Several state departments are warning Wyoming residents about the risks of algal blooms.
According to the Wyoming Departments of Health and Environmental Quality and the Wyoming Livestock Board, harmful cyanobacterial blooms (HBCs) are found in still or slow moving bodies of water like lakes and are more likely to be present with warmer temperatures.
Karl Musgrave, state environmental health epidemiologist and public health veterinarian, said residents should check water before allowing their pets or kids to jump in.
"The typical way things look like somebody just dumped green paint in the water or somebody just dumped fresh grass clippings in the water," Musgrave said.
The algal blooms are toxic to people and animals if ingested, and there is no cure for the toxin. Musgrave said animals, especially dogs, are most at risk.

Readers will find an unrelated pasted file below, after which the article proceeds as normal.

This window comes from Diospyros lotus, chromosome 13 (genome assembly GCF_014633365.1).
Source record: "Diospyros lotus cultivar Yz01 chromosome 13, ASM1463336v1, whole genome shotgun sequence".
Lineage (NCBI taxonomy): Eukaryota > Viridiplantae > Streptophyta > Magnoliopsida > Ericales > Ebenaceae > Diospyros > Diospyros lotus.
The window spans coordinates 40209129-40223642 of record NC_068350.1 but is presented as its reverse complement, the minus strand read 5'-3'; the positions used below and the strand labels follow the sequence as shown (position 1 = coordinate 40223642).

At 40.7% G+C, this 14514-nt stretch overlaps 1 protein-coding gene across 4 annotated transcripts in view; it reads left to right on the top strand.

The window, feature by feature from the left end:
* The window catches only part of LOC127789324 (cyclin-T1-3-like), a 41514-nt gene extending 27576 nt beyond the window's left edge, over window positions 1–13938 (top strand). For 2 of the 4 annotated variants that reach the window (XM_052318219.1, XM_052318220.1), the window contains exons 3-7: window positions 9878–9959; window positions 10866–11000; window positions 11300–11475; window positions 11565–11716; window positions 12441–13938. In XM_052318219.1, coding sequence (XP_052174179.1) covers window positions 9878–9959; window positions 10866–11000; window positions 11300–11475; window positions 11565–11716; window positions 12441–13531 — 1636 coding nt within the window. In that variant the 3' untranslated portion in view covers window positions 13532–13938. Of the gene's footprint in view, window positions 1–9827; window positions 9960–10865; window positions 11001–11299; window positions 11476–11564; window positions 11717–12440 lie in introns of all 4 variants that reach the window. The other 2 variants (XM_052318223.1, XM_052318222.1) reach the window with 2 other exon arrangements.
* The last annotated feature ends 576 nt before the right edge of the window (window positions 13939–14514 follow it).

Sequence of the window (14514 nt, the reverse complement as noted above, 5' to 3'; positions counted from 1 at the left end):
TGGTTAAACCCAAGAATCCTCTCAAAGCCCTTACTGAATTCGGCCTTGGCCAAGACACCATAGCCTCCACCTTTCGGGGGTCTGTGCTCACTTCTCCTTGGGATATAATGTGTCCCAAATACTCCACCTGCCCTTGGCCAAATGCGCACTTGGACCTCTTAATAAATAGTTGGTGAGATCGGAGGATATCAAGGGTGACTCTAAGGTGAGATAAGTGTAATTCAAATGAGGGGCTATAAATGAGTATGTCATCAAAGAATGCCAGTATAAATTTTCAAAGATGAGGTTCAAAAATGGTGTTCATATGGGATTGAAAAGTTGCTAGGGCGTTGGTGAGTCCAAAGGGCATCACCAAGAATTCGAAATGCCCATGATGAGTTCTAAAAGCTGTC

"Dogs are typically more at risk because they jump in the lake and they are drinking a lot of the water while they are swimming, so that's why it's especially dangerous for dogs," he said.
He added the toxin can be fatal to dogs.
If you or your animal do come into contact with an HCB, Musgrave said to rinse off with fresh water as soon as possible and to check in with a doctor or veterinarian.
Musgrave said the blooms can last for weeks or months, though he said HCBs typically dissipate once the water begins to freeze.
Musgrave said people should avoid the water if you suspect an HCB and to report it to the DEQ's Report-A-Spill Hotline. The DEQ will test the water to see if HCBs are present.
More information on HCBs and all current advisories can be found here. There are currently four advisories in Wyoming: Eden Reservoir in Sweetwater County; Toltec Reservoir in Albany County, Leazenby Lake in Albany County; and Woodruff Narrows Reservoir in Uinta County.